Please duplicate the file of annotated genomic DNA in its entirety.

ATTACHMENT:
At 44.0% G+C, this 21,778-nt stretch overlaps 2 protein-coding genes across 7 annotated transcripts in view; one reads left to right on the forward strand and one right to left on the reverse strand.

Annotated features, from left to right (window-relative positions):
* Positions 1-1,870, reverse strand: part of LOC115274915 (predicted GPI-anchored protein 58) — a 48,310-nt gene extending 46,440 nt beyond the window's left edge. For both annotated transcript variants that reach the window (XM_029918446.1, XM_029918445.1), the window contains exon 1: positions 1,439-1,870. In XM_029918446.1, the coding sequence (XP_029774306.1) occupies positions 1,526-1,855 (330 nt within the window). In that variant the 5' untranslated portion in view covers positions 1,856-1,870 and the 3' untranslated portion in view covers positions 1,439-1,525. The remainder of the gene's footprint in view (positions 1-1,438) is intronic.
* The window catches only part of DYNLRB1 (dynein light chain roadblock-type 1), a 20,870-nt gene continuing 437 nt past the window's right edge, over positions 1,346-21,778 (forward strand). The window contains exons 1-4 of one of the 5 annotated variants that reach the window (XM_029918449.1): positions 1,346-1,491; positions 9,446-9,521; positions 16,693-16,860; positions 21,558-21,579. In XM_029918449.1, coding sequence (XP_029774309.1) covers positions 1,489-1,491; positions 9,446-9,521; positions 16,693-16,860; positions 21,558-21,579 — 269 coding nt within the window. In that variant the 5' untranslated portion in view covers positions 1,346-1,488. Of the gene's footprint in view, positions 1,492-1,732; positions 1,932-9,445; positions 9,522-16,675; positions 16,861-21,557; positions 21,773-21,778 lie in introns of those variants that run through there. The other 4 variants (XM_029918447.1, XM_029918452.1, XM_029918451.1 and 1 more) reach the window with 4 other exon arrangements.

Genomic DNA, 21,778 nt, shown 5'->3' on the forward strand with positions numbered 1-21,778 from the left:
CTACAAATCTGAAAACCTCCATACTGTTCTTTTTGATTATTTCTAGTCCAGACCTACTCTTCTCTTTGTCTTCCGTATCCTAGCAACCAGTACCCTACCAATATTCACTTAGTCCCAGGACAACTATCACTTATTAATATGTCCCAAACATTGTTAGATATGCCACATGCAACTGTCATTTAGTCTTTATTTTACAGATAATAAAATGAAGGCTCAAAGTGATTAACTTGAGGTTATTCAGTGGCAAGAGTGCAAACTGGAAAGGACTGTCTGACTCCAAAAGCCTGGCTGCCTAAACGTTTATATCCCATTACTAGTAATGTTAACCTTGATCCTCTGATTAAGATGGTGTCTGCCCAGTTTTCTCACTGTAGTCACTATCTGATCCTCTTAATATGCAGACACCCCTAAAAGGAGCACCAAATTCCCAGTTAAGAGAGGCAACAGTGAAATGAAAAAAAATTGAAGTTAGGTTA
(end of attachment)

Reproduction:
At 44.0% G+C, this 21,778-nt stretch overlaps 2 protein-coding genes across 7 annotated transcripts in view; one reads left to right on the forward strand and one right to left on the reverse strand.

Annotated features, from left to right (window-relative positions):
* Positions 1-1,870, reverse strand: part of LOC115274915 (predicted GPI-anchored protein 58) — a 48,310-nt gene extending 46,440 nt beyond the window's left edge. For both annotated transcript variants that reach the window (XM_029918446.1, XM_029918445.1), the window contains exon 1: positions 1,439-1,870. In XM_029918446.1, the coding sequence (XP_029774306.1) occupies positions 1,526-1,855 (330 nt within the window). In that variant the 5' untranslated portion in view covers positions 1,856-1,870 and the 3' untranslated portion in view covers positions 1,439-1,525. The remainder of the gene's footprint in view (positions 1-1,438) is intronic.
* The window catches only part of DYNLRB1 (dynein light chain roadblock-type 1), a 20,870-nt gene continuing 437 nt past the window's right edge, over positions 1,346-21,778 (forward strand). The window contains exons 1-4 of one of the 5 annotated variants that reach the window (XM_029918449.1): positions 1,346-1,491; positions 9,446-9,521; positions 16,693-16,860; positions 21,558-21,579. In XM_029918449.1, coding sequence (XP_029774309.1) covers positions 1,489-1,491; positions 9,446-9,521; positions 16,693-16,860; positions 21,558-21,579 — 269 coding nt within the window. In that variant the 5' untranslated portion in view covers positions 1,346-1,488. Of the gene's footprint in view, positions 1,492-1,732; positions 1,932-9,445; positions 9,522-16,675; positions 16,861-21,557; positions 21,773-21,778 lie in introns of those variants that run through there. The other 4 variants (XM_029918447.1, XM_029918452.1, XM_029918451.1 and 1 more) reach the window with 4 other exon arrangements.

Genomic DNA, 21,778 nt, shown 5'->3' on the forward strand with positions numbered 1-21,778 from the left:
CTACAAATCTGAAAACCTCCATACTGTTCTTTTTGATTATTTCTAGTCCAGACCTACTCTTCTCTTTGTCTTCCGTATCCTAGCAACCAGTACCCTACCAATATTCACTTAGTCCCAGGACAACTATCACTTATTAATATGTCCCAAACATTGTTAGATATGCCACATGCAACTGTCATTTAGTCTTTATTTTACAGATAATAAAATGAAGGCTCAAAGTGATTAACTTGAGGTTATTCAGTGGCAAGAGTGCAAACTGGAAAGGACTGTCTGACTCCAAAAGCCTGGCTGCCTAAACGTTTATATCCCATTACTAGTAATGTTAACCTTGATCCTCTGATTAAGATGGTGTCTGCCCAGTTTTCTCACTGTAGTCACTATCTGATCCTCTTAATATGCAGACACCCCTAAAAGGAGCACCAAATTCCCAGTTAAGAGAGGCAACAGTGAAATGAAAAAAAATTGAAGTTAGGTTA